If you then click “Add more” you can set intensity for your phase. This is good because we can now control everything, first the duration whether it’s time, distance, an HR target or other. Next intensity keeps you within a zone you wanted. Importantly, you can use HR for both but only the first one will move to the next phase while the second just alerts you that you’re over/under doing it.

These options are what I consider to be comprehensive and I have no real complaints here. These devices can really push you in any way you or your coach can think of.

Below you can see a real structured workout, which I have permanently on my watch. This “killer K’s” came from a running magazine years ago and I use it a lot for speed workouts. It’s the one I showed in part one as a graph after the workout.

Garmin workout

As you can see, a nice simple warm up with repeats and a cool down.

On the watch, to start an activity do the following:

  • Press start activity
  • Select an activity type
  • Press start
  • Press and hold menu
  • Select Training
  • Select My Workouts
  • Choose workout
  • Select Do Workout
  • Wait for GPS and sensors as usual
  • Press start to start your activity and let the training begin

During the Workout

As requested, I’m adding this section in to show the details during workouts. Sorry for the poor screenshots – I’m suffering a hangover (yes, I see the irony) so getting a shot of the device during a run with pace numbers was a step too far today! I think I’ve captured enough to show the details though.

Once you’ve selected a suitable workout, the watch will sit on this screen until you press start. This shows the first phase, in this case a 10 second warmup (this workout was purely to demo these images, don’t copy it!)

Once you have GPS signal and sensors connected, press start and you see this screen as usual but with the phase name at the top.
During the phase, you’ll see this timer screen. The 0:03 is time remaining and the blue bar gets smaller as you approach the end. I really like this concept, but the blue is a little washed out for my liking so hard to spot while running. It’s certainly better than just a counter though.
When your phase is finished, you’ll get a banner showing details of the next phase, indicated by a beep (quite a weak beep on the Fenix 5, better on the Forerunner 935). Here, we’re starting a 15 second phase where I’m to run between 2:00 and 2:15 minutes/km. With this hangover, I managed…no distance at all.
But you do then see a pretty good performance screen with your pace and a simple indicator showing whether you’re on target. This is a really good screen to help keep pace.
When finished you get the next phase info, we don’t get “lap” info here as there’s more work to do. The summary should really be the same as the phase banner at the start if you kept pace so this is a good thing and stops you getting distracted.
Cool down looks the same as warmup with that little blue bar.
And finally it says you’re done for the day. Whether you now decide to press stop is up to you; by default the watch reverts to normal activity mode with lap button intact. You can continue as long as you want, but bear in mind that we structured this for a reason so don’t overdo it. I sometimes feel like a little more cool down is needed, or I continue at a light jog to get home/to the car and it’s nice to record this extra part.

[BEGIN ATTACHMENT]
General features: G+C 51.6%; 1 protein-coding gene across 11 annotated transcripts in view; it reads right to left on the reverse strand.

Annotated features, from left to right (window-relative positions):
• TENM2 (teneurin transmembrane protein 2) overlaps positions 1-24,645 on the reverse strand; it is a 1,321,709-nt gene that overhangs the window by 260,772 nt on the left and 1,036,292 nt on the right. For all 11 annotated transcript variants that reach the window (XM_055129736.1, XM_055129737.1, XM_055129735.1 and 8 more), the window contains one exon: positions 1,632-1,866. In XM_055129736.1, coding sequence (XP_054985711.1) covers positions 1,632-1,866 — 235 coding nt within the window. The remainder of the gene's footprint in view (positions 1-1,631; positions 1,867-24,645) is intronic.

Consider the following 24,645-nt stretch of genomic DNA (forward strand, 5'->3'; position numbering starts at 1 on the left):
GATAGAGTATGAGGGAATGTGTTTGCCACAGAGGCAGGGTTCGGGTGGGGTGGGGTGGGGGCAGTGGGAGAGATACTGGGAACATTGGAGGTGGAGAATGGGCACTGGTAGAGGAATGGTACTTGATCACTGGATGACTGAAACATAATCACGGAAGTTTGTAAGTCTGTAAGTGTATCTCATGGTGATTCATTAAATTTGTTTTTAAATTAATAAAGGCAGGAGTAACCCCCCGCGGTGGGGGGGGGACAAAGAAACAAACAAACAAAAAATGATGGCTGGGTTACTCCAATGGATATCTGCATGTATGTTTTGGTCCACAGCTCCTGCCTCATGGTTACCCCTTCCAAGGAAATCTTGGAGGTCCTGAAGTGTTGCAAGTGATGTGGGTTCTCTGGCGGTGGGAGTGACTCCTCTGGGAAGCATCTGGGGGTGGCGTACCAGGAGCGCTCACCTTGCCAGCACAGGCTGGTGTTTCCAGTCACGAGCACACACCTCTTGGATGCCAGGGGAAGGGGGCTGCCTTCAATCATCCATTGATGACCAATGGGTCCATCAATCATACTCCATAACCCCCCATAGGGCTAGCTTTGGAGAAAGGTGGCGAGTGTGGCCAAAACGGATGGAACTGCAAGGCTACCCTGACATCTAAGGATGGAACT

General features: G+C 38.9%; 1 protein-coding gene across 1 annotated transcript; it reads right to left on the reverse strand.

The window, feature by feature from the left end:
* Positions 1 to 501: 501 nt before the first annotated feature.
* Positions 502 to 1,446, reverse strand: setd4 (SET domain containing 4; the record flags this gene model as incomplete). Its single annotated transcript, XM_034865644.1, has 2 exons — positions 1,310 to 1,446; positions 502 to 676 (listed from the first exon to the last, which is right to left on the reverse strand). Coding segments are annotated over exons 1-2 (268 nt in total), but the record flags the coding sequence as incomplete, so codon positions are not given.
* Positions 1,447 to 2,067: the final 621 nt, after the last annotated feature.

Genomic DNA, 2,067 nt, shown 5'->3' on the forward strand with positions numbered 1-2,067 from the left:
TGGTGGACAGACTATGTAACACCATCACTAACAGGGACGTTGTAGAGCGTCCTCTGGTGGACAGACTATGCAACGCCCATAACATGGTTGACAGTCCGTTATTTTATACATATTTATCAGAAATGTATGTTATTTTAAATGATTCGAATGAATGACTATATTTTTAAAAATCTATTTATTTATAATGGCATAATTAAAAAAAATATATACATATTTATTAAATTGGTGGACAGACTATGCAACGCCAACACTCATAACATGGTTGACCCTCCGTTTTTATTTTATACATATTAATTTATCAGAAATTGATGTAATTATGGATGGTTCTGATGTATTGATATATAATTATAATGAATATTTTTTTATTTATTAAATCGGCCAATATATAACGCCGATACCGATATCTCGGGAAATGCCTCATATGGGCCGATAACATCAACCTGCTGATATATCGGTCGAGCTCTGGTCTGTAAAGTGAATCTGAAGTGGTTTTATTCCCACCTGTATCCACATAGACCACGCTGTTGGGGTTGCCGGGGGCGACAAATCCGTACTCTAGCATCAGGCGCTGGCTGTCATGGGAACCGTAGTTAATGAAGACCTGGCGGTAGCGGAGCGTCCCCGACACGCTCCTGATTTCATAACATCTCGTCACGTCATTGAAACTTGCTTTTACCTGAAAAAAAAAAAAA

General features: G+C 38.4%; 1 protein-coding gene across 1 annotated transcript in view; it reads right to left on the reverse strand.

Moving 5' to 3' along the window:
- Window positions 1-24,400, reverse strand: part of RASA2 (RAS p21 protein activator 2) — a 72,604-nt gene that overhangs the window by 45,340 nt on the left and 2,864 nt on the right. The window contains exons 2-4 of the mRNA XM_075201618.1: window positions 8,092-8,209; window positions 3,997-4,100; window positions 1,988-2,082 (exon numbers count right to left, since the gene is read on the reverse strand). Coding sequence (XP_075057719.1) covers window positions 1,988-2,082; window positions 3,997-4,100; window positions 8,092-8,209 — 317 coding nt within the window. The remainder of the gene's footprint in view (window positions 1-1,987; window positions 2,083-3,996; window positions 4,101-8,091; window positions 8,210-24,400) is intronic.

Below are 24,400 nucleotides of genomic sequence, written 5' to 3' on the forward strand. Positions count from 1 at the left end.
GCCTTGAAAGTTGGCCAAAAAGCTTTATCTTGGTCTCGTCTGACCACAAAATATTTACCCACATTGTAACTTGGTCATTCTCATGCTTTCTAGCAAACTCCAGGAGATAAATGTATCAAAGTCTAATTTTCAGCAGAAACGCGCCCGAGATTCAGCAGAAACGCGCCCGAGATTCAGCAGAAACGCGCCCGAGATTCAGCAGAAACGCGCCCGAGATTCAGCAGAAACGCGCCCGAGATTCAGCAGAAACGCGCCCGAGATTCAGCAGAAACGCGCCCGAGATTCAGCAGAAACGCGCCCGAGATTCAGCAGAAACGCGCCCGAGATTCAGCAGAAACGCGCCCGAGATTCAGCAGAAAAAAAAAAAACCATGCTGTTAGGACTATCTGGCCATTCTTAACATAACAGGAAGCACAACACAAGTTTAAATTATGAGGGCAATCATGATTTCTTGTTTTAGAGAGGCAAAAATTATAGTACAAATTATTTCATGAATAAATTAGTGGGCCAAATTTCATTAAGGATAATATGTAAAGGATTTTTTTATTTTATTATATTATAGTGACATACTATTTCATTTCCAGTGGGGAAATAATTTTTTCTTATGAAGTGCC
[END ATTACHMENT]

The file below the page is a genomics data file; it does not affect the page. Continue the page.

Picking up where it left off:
During the workout, the lap button moves you to the next phase. I don’t really like this behaviour as I’d still like a secondary lap function. As with when Garmin does auto-laps there is only one lap type available. Once the activity is complete you can take further laps as you wish.

Both Garmin and Strava show the phases. Garmin refer to them as splits and Strava as laps. Strava uses the word split to mean a km or mile pace so you have to look at a different screen to see your lap info. Personally I’d rather see laps on the main screen, but that’s really a personal preference.


To schedule a workout in Connect go to Calendar and click the date you want to add a workout for. Choose add workout and you can choose an existing workout or create a new one. And you’re done. This is how computers should behave. The workout will then sync down to your watch calendar.

The training calendar is difficult to access on the watch. So much so that I can honestly say I would not choose to use this feature on the watch other than to start an activity I already knew I needed to do. It’s my firm belief that if I have a workout scheduled I should be made aware of that by the watch, otherwise why is it even scheduled? The watch doesn’t alert you to planned activities, it just stores them in the calendar which you have to know is there.

The full process to check if I have training scheduled today is:

  • Press start activity
  • Select an activity type
  • Press start
  • Press and hold menu
  • Press down to select Training
  • Press start
  • Press down, 6 times to select Training Calendar (or press up if you already knew it was last on the list
  • Press start
  • You can now see workouts scheduled

Really? And you want me to do that every day on the off chance I have something scheduled. No thanks. I checked and couldn’t see a way to add this function to the shortcuts (called “Controls” in Garmin speak). Of course I could use the mobile app or Connect website. But then, why did I spend nearly a thousand pounds on a training watch?